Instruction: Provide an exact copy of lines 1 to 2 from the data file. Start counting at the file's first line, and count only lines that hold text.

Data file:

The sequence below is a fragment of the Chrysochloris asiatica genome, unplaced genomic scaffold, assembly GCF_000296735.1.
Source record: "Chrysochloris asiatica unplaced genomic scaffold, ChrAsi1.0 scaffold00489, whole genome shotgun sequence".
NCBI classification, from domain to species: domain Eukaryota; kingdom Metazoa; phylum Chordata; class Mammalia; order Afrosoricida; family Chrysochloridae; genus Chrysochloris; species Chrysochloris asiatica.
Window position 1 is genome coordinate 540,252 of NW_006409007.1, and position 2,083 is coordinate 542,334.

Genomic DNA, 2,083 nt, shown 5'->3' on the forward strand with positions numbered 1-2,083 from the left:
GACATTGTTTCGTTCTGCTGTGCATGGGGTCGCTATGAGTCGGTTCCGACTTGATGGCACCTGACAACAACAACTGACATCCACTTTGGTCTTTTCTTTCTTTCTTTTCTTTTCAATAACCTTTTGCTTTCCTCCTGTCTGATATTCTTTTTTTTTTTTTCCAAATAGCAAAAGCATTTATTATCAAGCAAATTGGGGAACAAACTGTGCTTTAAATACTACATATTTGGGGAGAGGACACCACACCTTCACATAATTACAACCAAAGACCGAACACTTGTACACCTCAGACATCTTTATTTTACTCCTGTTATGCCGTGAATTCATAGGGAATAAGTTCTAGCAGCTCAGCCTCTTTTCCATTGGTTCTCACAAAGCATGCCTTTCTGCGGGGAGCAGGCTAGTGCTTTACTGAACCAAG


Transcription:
The sequence below is a fragment of the Chrysochloris asiatica genome, unplaced genomic scaffold, assembly GCF_000296735.1.
Source record: "Chrysochloris asiatica unplaced genomic scaffold, ChrAsi1.0 scaffold00489, whole genome shotgun sequence".